How can we avoid the top cause of bicycle death?
The common scenario is that a motorist instinctively moves to the left the moment they notice a cyclist. This pass is started too early, and the motorist persists, regardless of the surroundings. If the motorist squeezes through or is forced to return to the lane too early, the pass becomes dangerous.
If you see a cyclist on the road, AVOID the temptation to immediately start a haphazard pass.
- Remind yourself that the outcome of the situation is in your hands, and this interaction puts you at the highest risk of killing the cyclist.
- Slow as you approach the cyclist. Begin the pass from the cyclist’s rear at the same distance as from a car you would pass.
- Assess the situation. Ensure there’s enough room to the cyclist’s left (at least three feet from your car’s farthest point), and enough room in front of the cyclist for you to return to your lane. It will not always be safe or appropriate to pass. If it’s not safe, WAIT until it is.
- Move entirely into the left lane during the duration of the pass. Make your intentions clear by signalling every lane change.
These techniques are all demonstrated in the video below. Although a motorcycle is shown, the issue is universal to all small roadway users.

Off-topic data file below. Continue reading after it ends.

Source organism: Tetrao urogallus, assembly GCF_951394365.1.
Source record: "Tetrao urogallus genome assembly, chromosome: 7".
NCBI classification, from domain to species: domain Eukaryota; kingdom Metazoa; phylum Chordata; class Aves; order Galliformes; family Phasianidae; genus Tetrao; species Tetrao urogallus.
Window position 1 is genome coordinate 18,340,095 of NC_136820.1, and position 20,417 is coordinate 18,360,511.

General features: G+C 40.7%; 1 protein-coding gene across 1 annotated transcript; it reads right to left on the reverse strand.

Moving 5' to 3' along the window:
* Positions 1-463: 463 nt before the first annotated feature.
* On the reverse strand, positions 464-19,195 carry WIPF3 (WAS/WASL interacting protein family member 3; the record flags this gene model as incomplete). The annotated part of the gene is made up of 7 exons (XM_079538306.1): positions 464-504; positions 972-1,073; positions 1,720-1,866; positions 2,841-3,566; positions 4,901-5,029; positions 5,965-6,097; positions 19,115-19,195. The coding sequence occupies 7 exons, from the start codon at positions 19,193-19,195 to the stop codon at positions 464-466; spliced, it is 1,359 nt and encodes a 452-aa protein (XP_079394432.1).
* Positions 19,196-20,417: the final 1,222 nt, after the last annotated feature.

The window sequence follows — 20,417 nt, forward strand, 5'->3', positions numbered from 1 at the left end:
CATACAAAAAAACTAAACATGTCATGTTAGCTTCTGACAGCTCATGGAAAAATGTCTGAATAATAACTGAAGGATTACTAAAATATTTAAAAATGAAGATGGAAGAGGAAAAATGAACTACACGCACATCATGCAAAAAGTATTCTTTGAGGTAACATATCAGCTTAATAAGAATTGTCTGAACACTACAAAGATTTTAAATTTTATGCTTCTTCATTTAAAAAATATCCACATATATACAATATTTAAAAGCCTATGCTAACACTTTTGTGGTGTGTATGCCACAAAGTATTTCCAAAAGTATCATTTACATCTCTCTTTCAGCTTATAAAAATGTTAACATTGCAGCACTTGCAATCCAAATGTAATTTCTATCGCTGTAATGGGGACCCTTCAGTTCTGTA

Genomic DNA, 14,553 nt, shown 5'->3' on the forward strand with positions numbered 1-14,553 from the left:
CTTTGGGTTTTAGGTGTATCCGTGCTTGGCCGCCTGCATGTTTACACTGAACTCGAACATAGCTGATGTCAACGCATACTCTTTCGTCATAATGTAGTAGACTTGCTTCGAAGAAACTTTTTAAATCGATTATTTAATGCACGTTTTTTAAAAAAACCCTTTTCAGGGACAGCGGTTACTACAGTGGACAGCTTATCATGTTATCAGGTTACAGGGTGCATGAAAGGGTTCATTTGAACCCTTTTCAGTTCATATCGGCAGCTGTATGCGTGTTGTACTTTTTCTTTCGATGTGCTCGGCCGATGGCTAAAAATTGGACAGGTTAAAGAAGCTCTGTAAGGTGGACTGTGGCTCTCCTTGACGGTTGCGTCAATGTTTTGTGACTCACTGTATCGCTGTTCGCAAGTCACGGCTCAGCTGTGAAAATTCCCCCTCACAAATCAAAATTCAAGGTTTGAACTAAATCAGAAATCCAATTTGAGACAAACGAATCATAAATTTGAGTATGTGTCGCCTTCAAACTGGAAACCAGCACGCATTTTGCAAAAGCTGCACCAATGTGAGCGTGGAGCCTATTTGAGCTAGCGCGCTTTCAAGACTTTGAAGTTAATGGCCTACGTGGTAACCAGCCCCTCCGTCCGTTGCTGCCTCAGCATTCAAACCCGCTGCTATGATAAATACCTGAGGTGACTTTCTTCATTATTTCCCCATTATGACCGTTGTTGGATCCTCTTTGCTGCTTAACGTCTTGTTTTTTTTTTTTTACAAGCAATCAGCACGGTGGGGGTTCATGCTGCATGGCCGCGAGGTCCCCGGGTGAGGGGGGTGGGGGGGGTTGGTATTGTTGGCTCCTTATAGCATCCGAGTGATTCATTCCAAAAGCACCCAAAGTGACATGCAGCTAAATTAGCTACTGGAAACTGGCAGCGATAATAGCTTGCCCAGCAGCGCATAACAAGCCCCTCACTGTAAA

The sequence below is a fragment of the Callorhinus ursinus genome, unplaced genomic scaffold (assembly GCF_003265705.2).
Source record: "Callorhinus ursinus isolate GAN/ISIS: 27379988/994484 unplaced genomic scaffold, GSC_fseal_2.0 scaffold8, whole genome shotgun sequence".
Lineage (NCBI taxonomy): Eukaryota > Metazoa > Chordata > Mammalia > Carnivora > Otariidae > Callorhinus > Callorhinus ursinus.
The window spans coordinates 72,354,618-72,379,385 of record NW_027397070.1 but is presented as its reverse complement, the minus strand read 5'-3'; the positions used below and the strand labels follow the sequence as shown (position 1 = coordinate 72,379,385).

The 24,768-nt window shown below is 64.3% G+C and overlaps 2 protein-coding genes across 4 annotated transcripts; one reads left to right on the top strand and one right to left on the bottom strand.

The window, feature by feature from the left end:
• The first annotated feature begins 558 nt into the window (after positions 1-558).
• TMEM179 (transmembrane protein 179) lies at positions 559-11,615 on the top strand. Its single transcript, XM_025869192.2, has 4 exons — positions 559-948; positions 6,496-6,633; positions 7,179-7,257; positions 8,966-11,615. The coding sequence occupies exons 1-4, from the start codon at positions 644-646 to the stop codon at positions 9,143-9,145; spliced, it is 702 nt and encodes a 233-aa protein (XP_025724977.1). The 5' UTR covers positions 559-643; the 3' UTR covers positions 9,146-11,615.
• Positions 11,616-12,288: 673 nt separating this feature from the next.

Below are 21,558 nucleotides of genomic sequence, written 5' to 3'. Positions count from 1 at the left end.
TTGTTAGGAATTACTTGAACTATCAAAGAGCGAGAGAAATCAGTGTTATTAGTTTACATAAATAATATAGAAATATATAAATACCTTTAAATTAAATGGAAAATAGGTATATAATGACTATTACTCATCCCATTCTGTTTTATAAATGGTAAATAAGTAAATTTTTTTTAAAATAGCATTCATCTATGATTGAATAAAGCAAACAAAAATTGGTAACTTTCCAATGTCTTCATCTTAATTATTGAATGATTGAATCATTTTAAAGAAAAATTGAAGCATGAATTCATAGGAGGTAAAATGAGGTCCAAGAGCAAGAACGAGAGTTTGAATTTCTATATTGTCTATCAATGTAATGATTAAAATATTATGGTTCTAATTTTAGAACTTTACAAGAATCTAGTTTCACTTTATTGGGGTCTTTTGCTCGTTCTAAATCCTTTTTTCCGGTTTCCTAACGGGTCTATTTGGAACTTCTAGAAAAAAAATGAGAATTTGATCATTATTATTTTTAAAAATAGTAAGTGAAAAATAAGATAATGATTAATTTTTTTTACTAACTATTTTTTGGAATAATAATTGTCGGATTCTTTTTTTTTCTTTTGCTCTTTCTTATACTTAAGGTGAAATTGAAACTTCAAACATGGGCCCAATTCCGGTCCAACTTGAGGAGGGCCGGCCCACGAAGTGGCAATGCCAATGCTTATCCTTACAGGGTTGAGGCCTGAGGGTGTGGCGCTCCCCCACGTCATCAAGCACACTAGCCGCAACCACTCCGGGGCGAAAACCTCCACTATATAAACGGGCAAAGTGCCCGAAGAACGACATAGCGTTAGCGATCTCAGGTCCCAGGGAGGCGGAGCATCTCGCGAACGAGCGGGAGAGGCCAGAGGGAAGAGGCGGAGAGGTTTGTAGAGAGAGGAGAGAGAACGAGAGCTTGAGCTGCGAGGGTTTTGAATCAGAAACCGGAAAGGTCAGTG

The Oregon Driver Manual states: “If you can not pass safely, you must slow down and remain behind the bicycle until it is safe to pass.”
Do not pass under these conditions:
- There is oncoming traffic;
- You cannot see clearly that there is no oncoming traffic;
- There is insufficient room to the left to conduct the pass;
- You are near an intersection, in a corner, on a hill, or in narrow neighborhood streets (where there are no center markings because the width of the road is less than two cars wide).
Another situation is an intentional close pass, designed to harass the cyclist. The following crimes can be charged: Assault IV, Menacing, Harassment, Reckless Driving, and Careless Driving. Bicycle and Pedestrian lawyer Ray Thomas recommends that victims prosecute the offending motorist, even if they are not hurt.